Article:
What are the changes for people shielding from coronavirus and when do they come in

People who have spent months at home as they shielded from coronavirus have been told their restrictions will soon ease.

The advice given to the 2.2 million clinically vulnerable is to change, allowing them to meet up with up to six people from other households – under strict social distance rules – and form “social bubbles” with another household, which would allow them to stay overnight.

The moves are among a series announced by Health Secretary Matt Hancock and Dr Jenny Harries, Deputy Chief Medical Officer, as they led today’s Downing Street press conference.

It also heard questions about why the North East has seen such high levels of the virus, with the Government pledging to “level up” the region’s health and wealth as it looks into the reasons why.

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Dr Harries has said from Monday, July 6, people will be able to meet up with others, while the briefing also told people they can return to work from August 1, under assurances from employers their workplace is “COVID-safe.”

She said those shielding should take advantage of the expected good weather this week to become accustomed to reintegrating themselves back into society.

Speaking at the daily briefing, she said: "Now we're out of the peak of the epidemic in the UK and estimated levels of community transmission and infection are back to those before shielding commenced, we are in a position to start relaxing the shielding advice over the next few weeks.

Deputy Chief Medical Officer Dr Jenny Harries and Health Secretary Matt Hancock led today's coronavirus briefing, which set out new guidance for those who have been shielding.

"We may well have some summer weather a little in our favour too and therefore our advice to those shielding is to take some steps now to start coming back to a more normal lifestyle.

"This has been a very difficult and sometimes frightening period for people who have been shielding and therefore to give people time to prepare, we are setting out the advice in a stepped approach."

Dr Harries said that, if shielding does need to be recommended again due to coronavirus, doctors will be able to work on a more tailored approach with patients now that more is known about the virus and who is most impacted.

People have been told to speak to their doctors in coming weeks to discuss their own situation, while she said children who had been staying at home because they are shielding would be better off in the classroom.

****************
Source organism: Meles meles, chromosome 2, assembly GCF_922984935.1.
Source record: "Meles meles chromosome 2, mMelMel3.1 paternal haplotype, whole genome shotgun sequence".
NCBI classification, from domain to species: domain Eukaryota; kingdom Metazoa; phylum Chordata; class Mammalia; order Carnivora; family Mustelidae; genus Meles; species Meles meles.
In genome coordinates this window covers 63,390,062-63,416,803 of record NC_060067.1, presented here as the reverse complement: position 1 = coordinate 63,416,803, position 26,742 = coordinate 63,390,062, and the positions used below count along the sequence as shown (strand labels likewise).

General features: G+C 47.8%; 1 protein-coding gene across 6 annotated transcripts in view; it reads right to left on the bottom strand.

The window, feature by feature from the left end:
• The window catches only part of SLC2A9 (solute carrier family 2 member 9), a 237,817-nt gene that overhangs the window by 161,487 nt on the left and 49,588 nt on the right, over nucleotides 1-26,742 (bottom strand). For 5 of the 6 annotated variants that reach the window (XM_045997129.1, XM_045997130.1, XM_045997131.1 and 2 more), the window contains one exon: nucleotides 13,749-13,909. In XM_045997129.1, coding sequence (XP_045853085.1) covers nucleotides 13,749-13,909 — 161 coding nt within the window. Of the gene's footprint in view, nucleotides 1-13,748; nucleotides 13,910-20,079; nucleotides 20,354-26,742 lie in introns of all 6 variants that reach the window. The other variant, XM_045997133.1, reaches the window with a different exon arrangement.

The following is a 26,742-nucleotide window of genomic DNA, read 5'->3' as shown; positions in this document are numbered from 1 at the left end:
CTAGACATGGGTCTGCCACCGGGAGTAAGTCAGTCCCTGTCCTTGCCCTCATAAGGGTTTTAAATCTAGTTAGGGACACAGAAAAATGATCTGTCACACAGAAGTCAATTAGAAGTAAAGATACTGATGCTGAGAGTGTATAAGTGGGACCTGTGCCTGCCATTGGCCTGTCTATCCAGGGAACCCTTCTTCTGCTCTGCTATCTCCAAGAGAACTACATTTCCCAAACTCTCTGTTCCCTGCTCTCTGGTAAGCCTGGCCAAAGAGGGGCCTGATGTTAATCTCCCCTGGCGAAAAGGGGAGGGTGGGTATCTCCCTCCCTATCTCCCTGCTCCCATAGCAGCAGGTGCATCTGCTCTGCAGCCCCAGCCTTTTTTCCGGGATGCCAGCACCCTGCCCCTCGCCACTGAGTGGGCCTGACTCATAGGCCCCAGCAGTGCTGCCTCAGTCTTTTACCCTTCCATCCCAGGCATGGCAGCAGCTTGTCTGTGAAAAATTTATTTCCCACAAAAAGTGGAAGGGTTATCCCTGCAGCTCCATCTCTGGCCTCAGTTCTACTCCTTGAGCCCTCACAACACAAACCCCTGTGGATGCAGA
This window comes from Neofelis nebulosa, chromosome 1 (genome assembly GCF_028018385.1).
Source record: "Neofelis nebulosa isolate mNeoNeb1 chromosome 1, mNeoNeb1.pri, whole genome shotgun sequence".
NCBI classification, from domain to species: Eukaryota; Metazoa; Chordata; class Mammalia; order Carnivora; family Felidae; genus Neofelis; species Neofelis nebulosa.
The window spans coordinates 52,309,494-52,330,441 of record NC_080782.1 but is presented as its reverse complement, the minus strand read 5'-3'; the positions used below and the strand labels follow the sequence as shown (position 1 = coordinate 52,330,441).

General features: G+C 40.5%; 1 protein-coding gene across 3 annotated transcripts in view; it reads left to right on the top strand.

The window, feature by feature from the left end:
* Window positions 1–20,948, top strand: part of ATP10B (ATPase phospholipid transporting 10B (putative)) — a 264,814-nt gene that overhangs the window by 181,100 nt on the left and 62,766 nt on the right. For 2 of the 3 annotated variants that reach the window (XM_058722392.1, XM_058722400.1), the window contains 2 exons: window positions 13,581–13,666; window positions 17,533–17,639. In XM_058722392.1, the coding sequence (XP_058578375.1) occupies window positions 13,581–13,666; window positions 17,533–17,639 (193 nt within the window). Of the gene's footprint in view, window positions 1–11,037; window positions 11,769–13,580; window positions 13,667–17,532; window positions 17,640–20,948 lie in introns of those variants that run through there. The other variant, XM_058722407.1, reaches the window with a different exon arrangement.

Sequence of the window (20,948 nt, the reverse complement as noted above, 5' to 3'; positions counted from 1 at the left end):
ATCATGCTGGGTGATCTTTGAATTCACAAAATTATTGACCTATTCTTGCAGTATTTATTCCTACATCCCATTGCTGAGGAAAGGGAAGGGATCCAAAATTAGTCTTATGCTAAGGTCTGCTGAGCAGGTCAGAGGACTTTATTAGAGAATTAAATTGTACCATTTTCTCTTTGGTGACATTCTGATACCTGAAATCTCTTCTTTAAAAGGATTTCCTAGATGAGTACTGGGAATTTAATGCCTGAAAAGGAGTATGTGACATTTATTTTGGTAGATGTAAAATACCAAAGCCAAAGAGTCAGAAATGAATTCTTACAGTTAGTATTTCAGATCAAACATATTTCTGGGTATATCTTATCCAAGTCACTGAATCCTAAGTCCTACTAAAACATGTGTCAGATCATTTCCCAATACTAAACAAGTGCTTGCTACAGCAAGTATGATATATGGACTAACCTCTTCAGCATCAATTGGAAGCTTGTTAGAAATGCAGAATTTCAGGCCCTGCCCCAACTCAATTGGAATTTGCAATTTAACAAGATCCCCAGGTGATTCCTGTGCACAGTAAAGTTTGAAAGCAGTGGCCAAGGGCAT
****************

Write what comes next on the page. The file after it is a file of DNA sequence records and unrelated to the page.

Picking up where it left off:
Mr Hancock paid tribute to those who had been shielding and those supporting people staying at home during the pandemic.

He said: "I want to say a huge thank you to those who have shielded, all those who have looked after them and to each and every one of you who have played your part to bring this virus under control."

In a message to employers, he said: "Please, work with us to ease the transition back to a more normal way of life for shielding employees.

"We expect you to do the right thing."

The Cabinet minister said NHS volunteer food and medical deliveries would continue to reach those shielding until the end of July, while seven supermarkets have pledged to continue to offer priority delivery slots available for as long as is needed.

Matt Hancock said that while the shielding programme was being "paused" it could be reinstated if the clinical guidance changed.

"I use the word 'pause' very deliberately because the (shielding) list will continue and should the clinical advice be that we need to bring it back in, then that is what we will do," he said.

He also noted the rising number of global cases underlined the need for quarantine arrangements, while the press conference opened with the news that the daily number of people testing positive for coronavirus has fallen to below 1,000 for the first time since the peak of the epidemic.

For the first time since the peak, there were now fewer than 5,000 people being treated in hospital for the virus.

He said that the numbers of people going into hospital with the disease and the numbers in the most serious condition were both coming down while the latest daily figure for people dying after testing positive had fallen to 15 - the lowest since mid-March.

He said that it was now estimated that just one in 1,700 people had the disease compared to one in 400 a month ago, enabling Boris Johnson to set out a further easing of the lockdown tomorrow.

"All these figures are coming down and pointing in the right direction. It shows that while there is still much to do, we are clearly making progress," he said.

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